A new face for 182-year-old McLaren Vale vineyard

The Oliver family at the grand opening of the new cellar door at Oliver’s Taranga. Photo Sonya Logan

“It’s only taken us 182 years to look this good!” smiles sixth generation Corrina Wright, winemaker and director of family business Oliver’s Taranga Vineyards in McLaren Vale. The family’s cellar door has been situated in their tiny stone workers cottage built in the 1850’s by the first generation on the ‘Taranga’ vineyard.

“It has always been small,” said sixth generation operations manager Brioni Oliver.

“But with the growth in visitation to our region plus the advent of COVID, the cottage became really unworkable.”

Thus, they embarked on a gargantuan renovation project –attempting to blend the old with the new and using numerous local trades led by builder Dean Wyly to bring their vision to life. Guests are now greeted with a recycled red brick entrance plus an all-weather deck.

The fit out of the new cellar door was completed by Strathalbyn’s Spacecraft Joinery. The 10 metre long tasting bench features jarrah timber ribbing, curved elements, a stone bench top and brass touches.

“The brief, like the client, was unpretentious, with an intention to create a warm, cosy inviting space for all ages to enjoy,” Spacecraft designer and owner Nathan Wundersitz said.

“Given the longevity and multi-generational nature of Oliver’s Taranga, the design was intended to be timeless and meet the needs of the generations to come.”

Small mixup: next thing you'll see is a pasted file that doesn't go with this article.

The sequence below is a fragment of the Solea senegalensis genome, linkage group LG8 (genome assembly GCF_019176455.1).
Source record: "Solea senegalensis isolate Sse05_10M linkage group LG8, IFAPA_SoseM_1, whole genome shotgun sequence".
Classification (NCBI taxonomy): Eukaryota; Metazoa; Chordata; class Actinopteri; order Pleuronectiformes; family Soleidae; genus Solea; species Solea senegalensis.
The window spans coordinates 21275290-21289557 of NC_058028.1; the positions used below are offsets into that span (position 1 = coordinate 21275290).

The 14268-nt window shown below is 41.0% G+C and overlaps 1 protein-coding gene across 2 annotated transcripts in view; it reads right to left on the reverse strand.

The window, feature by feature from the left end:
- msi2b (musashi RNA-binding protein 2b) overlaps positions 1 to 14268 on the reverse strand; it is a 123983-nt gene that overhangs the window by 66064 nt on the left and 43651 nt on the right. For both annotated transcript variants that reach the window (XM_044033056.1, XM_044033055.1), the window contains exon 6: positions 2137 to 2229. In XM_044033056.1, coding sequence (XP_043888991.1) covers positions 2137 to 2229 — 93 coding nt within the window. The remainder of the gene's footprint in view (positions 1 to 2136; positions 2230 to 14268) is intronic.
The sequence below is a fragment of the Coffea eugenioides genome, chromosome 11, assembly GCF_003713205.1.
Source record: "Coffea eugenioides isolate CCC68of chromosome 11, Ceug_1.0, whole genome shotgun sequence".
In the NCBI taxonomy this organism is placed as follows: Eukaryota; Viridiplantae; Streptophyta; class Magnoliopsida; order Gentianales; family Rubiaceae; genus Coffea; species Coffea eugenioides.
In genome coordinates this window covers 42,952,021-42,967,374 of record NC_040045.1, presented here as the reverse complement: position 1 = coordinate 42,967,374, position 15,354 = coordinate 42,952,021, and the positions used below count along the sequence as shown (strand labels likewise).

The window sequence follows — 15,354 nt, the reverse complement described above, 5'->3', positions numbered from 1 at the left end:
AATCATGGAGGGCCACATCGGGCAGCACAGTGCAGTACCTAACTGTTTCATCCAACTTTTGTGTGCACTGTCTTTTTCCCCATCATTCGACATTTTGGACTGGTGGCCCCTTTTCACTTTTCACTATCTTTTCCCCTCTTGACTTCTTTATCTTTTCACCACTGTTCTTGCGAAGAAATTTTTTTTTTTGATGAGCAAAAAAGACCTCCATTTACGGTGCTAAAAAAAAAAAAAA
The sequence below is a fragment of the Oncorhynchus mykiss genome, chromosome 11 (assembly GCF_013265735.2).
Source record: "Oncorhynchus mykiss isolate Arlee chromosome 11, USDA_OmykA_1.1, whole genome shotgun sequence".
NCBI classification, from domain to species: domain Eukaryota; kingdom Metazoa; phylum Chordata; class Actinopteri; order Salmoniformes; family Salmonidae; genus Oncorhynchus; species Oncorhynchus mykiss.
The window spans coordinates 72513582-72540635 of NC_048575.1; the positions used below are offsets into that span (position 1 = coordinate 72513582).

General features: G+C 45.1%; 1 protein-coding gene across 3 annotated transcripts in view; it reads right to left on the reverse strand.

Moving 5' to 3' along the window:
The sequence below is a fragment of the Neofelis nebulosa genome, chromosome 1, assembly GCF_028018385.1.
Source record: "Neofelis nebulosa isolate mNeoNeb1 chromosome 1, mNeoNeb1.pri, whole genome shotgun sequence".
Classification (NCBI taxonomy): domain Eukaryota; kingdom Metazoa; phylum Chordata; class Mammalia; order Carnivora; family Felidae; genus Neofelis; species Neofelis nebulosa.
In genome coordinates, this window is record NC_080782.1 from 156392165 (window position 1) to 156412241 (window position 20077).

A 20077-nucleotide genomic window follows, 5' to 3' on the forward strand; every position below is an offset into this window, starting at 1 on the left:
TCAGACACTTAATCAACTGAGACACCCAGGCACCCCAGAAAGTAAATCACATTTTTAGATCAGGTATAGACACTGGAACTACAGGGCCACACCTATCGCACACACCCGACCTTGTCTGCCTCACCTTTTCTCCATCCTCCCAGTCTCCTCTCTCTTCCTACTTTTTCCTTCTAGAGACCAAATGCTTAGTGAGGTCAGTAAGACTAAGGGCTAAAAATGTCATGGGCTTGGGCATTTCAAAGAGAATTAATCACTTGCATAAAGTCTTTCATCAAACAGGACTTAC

The family said they were thrilled to have their redevelopment project receive a grant from the South Australian Tourism Commission’s Tourism Development Fund.

“The support of the SATC was huge in getting our project across the line, especially in the early days of the pandemic with substantial business uncertainty,” Finance manager and sixth generation family member Sam Oliver noted.

The original cottage has had an extensive facelift, converting the three rooms into on trend comfortable private tasting suites, all while respecting the historical integrity of the building. The family has introduced ‘Ollie’, the 6-seater golf cart to the team, taking guests on a ‘Taranga Terroir’ tour and tasting through the vineyard, ably hosted by their team.

The Olivers summed up their efforts.

“We decided as a family to ensure we had a good news story to come out of COVID, and we feel that we certainly delivered something to be really proud of. More importantly, we hope our guests will love what we have created,” they said.

Chief executive of the South Australian Tourism Commission Rodney Harrex attended the opening and congratulated the team on their efforts to revitalise the space.

“I think it’s amazing to see this level of investment in such challenging times. So congratulations,” he said.

“We are very excited about what the year ahead looks like in terms of getting people out and about in South Australia.

“It is this type of infrastructure. This type of experience that will get visitors out and about in regional South Australia.

“The domestic market, the interstate market is incredibly important to us; interstate visitors spend on average three times what South Australians spend so to see this type of quality experience is really crucial.”


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